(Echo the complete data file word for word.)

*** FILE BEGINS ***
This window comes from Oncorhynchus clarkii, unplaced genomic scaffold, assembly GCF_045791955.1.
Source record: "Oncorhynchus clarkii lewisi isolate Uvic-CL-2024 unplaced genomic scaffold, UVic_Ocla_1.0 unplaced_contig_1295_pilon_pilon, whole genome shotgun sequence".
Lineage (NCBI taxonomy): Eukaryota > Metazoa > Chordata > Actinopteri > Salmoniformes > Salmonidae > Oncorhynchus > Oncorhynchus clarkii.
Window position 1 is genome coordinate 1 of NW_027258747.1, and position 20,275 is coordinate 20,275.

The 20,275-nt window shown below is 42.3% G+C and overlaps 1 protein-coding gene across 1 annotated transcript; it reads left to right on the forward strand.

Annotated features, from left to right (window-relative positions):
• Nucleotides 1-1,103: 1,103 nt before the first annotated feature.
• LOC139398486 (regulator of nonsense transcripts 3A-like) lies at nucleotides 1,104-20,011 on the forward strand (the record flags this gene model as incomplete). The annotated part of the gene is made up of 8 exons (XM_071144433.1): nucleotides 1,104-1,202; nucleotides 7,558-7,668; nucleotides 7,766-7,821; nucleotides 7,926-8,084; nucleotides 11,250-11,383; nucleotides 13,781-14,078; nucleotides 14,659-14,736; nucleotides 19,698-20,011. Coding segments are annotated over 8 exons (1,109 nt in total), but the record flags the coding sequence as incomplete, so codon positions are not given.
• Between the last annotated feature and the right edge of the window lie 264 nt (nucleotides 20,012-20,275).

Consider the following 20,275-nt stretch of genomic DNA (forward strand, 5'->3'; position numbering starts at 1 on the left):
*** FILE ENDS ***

This window comes from Oncorhynchus clarkii, unplaced genomic scaffold, assembly GCF_045791955.1.
Source record: "Oncorhynchus clarkii lewisi isolate Uvic-CL-2024 unplaced genomic scaffold, UVic_Ocla_1.0 unplaced_contig_1295_pilon_pilon, whole genome shotgun sequence".
Lineage (NCBI taxonomy): Eukaryota > Metazoa > Chordata > Actinopteri > Salmoniformes > Salmonidae > Oncorhynchus > Oncorhynchus clarkii.
Window position 1 is genome coordinate 1 of NW_027258747.1, and position 20,275 is coordinate 20,275.

The 20,275-nt window shown below is 42.3% G+C and overlaps 1 protein-coding gene across 1 annotated transcript; it reads left to right on the forward strand.

Annotated features, from left to right (window-relative positions):
• Nucleotides 1-1,103: 1,103 nt before the first annotated feature.
• LOC139398486 (regulator of nonsense transcripts 3A-like) lies at nucleotides 1,104-20,011 on the forward strand (the record flags this gene model as incomplete). The annotated part of the gene is made up of 8 exons (XM_071144433.1): nucleotides 1,104-1,202; nucleotides 7,558-7,668; nucleotides 7,766-7,821; nucleotides 7,926-8,084; nucleotides 11,250-11,383; nucleotides 13,781-14,078; nucleotides 14,659-14,736; nucleotides 19,698-20,011. Coding segments are annotated over 8 exons (1,109 nt in total), but the record flags the coding sequence as incomplete, so codon positions are not given.
• Between the last annotated feature and the right edge of the window lie 264 nt (nucleotides 20,012-20,275).

Consider the following 20,275-nt stretch of genomic DNA (forward strand, 5'->3'; position numbering starts at 1 on the left):